Cumin Lamb - #48 "Xinjiang Fried Cumin Lamp" $11.95 was tender and tasty, but I had it so long ago I can't recall the details.

Whole Fish - #162 "Hot Braised Whole Fish" $15.95 was a huge portion, nicely cooked. I'd describe the sauce as savory but unexceptional.

String Beans - #128 "Dry Cooked String Beans" $8.95 were good but not special.

Frog - #148 "Hot & Spicy Frog" $9.95 isn't something I'd try again. The pieces were meaty, but a little too fishy, and the sauce was gloppy.

Chowdown report: Shao Mountain in Fremont

My previous experience with Hunan flavors was limited to some smoked ham, so I had no idea what to expect. With the exception of our fish, the food did not seem very hot, certainly not in comparison with our recent Sichuan dinner in El Cerrito.


The first thing I tasted set the pace: the Western Style Hunan Smoked Pork, with bacon-like slices of smoky pork belly stir-fried with crunchy vegetables and chillies. The smokiness was heady and delicious and the pork was wonderfully tender. I found the salt level to be a bit high for me, though; I would have eaten much more of this dish if it had been less salty. In comparison, the Smoky Flavors Steamed Together, with two kinds of pork and salt fish, was much, much too salty; I would avoid that one completely.

Next up were vegetables. The Sauteed Lotus Root with Chili in Wooden Tub and Shao Style Shredded Potato were tender and tasty. The sauce on the lotus root could work with almost any ingredients, and if you happened to get a piece of garlic with your potatoes, it was a brilliant combination. The Sauteed Lily Bulbs With Celery made a light palate cleanser. The bulbs were very tender with an almost potato-like texture, unlike the crunchier ones I've had elsewhere.

Griddle Cooked Pig Intestine arrived over a flame, and by the end of the meal, the raw onions at the bottom of the pan were tender and caramelized. The intestines, meanwhile, were somewhere between tender and chewy, well seasoned, and as tasty as I think possible with this body part.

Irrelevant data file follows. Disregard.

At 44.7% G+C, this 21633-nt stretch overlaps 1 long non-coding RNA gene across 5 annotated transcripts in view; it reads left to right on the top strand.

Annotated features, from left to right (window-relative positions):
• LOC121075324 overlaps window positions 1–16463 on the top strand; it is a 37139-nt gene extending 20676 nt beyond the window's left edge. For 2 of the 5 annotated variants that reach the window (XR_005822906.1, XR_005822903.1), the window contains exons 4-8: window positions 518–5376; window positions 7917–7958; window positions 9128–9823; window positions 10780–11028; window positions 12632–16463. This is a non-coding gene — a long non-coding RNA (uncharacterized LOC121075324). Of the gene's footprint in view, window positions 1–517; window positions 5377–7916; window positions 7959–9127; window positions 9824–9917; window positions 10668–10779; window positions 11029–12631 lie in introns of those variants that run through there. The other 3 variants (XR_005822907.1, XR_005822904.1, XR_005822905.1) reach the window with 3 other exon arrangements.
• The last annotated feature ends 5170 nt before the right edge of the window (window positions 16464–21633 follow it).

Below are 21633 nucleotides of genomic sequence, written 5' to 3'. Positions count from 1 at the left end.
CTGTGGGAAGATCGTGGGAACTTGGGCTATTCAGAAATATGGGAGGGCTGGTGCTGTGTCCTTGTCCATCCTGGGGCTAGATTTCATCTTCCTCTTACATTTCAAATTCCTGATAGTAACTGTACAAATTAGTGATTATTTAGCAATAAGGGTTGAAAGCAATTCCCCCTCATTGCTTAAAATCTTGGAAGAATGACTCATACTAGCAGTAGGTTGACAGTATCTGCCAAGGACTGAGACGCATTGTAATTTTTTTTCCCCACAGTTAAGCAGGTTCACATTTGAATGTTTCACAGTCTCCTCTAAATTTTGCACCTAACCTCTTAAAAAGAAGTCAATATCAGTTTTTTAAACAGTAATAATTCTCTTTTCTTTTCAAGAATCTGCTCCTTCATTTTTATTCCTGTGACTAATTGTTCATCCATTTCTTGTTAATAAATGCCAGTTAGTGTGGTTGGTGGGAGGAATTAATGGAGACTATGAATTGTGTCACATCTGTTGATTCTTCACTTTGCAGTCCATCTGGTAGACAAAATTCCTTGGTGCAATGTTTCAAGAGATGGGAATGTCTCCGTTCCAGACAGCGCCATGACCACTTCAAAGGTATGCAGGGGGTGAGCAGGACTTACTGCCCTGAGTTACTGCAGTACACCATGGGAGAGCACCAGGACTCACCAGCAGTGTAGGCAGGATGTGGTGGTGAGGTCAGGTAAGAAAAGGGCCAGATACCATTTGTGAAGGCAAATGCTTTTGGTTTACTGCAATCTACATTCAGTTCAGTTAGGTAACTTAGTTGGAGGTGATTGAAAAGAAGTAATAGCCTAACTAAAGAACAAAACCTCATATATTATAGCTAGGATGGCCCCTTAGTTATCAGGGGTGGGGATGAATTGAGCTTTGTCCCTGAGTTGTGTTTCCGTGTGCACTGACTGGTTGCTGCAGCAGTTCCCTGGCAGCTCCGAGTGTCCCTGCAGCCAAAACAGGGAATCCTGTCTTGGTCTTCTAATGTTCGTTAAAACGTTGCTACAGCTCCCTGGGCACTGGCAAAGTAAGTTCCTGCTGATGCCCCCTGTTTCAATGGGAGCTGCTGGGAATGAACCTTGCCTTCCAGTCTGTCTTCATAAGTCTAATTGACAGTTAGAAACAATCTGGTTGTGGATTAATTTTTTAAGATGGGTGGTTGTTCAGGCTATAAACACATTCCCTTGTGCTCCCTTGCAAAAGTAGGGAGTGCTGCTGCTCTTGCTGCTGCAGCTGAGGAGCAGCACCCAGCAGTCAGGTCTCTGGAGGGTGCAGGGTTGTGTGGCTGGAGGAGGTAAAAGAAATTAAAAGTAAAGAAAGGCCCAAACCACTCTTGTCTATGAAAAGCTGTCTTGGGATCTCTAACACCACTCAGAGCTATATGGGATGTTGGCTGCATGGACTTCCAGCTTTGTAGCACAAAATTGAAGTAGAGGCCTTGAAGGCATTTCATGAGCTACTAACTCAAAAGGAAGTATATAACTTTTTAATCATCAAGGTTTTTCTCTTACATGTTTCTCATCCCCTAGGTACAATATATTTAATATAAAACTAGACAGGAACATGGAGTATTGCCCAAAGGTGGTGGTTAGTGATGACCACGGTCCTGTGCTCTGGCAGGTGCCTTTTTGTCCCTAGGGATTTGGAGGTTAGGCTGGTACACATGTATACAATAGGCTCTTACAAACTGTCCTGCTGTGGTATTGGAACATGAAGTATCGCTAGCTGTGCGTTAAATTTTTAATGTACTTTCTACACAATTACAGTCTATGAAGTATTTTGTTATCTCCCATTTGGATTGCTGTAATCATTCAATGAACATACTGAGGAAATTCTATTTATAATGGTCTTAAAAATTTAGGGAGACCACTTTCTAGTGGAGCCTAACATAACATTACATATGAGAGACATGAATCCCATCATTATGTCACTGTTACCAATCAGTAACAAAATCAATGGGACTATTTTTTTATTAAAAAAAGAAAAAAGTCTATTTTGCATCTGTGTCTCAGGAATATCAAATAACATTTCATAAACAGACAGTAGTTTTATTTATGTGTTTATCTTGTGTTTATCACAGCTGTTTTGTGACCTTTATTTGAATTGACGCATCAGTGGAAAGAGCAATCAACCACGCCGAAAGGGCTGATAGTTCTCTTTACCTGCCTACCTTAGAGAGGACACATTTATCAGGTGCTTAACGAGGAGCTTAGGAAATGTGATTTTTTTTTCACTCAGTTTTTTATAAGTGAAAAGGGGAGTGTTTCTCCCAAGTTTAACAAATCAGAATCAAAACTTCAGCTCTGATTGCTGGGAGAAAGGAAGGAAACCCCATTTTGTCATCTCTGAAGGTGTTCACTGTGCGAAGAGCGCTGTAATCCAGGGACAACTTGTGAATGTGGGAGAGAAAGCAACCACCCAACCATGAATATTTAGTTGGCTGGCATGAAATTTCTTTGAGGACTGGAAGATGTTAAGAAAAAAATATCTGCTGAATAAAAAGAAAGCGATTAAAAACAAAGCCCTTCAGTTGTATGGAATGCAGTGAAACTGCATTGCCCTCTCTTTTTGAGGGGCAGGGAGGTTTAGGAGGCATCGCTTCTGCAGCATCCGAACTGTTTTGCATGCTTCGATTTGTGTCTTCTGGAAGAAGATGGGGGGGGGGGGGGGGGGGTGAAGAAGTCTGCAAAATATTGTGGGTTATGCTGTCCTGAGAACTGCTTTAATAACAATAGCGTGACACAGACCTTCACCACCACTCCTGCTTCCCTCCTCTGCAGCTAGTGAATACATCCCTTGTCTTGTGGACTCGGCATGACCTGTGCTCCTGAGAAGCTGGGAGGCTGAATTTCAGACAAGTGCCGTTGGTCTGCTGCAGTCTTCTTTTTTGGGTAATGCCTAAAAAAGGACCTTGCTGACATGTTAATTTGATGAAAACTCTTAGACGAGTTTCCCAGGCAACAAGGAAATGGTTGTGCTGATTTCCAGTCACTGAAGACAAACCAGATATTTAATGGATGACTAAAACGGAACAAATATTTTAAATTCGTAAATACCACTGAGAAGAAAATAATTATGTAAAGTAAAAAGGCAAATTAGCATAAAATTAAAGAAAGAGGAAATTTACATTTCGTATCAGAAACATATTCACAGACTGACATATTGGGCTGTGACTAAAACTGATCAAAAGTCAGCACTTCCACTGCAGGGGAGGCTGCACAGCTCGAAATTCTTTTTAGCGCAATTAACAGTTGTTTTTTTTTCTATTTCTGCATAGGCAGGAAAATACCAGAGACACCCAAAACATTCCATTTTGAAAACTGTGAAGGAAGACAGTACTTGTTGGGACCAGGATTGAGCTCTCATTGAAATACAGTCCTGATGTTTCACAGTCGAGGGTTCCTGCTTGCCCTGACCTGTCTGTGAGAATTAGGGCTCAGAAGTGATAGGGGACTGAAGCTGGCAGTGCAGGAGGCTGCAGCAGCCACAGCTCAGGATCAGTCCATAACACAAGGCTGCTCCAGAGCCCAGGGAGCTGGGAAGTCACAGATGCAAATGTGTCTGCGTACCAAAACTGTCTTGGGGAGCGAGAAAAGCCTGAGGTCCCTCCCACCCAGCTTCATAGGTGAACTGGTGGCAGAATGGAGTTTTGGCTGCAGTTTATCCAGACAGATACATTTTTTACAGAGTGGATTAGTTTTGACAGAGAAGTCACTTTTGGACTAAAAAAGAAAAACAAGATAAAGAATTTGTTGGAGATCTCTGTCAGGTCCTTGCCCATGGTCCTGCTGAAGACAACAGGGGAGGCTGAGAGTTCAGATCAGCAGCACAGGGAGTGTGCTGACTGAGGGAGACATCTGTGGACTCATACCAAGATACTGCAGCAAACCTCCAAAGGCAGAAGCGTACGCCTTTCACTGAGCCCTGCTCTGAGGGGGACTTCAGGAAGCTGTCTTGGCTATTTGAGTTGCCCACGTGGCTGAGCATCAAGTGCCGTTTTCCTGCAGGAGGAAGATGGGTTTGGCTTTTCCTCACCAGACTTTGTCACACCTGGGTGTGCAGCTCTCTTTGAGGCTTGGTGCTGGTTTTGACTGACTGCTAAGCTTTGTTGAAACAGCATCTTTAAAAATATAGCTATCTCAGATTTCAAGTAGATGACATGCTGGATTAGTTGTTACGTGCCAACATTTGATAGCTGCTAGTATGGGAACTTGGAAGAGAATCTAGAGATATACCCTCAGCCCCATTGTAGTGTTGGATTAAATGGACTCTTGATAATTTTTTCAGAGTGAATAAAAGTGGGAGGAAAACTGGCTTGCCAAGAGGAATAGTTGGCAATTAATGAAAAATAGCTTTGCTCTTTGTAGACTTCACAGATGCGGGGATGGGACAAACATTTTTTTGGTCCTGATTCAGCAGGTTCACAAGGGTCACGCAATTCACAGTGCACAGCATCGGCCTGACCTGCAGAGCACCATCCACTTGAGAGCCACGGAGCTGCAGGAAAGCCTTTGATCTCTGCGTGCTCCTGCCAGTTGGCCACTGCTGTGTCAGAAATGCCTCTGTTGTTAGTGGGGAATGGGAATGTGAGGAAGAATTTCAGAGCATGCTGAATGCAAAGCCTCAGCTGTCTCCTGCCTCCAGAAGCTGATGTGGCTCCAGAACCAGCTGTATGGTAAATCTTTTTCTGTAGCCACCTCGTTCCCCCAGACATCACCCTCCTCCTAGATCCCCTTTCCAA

The frog in the Bullfrog with Chili Pepper in Stone Pot was tender with plenty of large meaty pieces; probably the best frog I've ever had. The mildly sweet sauce was reminiscent of Southeast Asian flavors. (Possibly yellow soybean paste?) This would be an easy introduction to frog for those haven't tried it (just reserve the bonier pieces for the experienced eaters).

Two things surprised me about my first taste of Braised Pork with Wild Bamboo: a thick slab of pure pork fat and the wonderful texture and vibrant flavor of the bamboo. Forget about canned (or even fresh) bamboo shoots; I want more of these. And the succulent pork, of course.

Because the restaurant was out of fish heads (or just didn't want to serve them to us), we got the fish fillets instead. This probably was a good decision for our group since they're much easier to serve in tasting portions -- and saving $5 probably works for most people. Two parallel rows of fillets were topped with red and green sauces of fresh chillies on alternate sides. These chillies really had a bite, especially the green ones; interest in Melanie's bottled ale immediately increased. The green sauce reminded me of a very potent and garlicky green dipping sauce served with steamed seafood in Southern Thailand. I wonder whether the recipes are similar?

Our soup came in handy after the fish. Although it contained (dry, played-out) pieces of pork, it tasted a bit more of chicken. The mountain yams, which often have a slimy texture, were tamed in this preparation, feeling a bit more like turnips in the mouth than potatoes.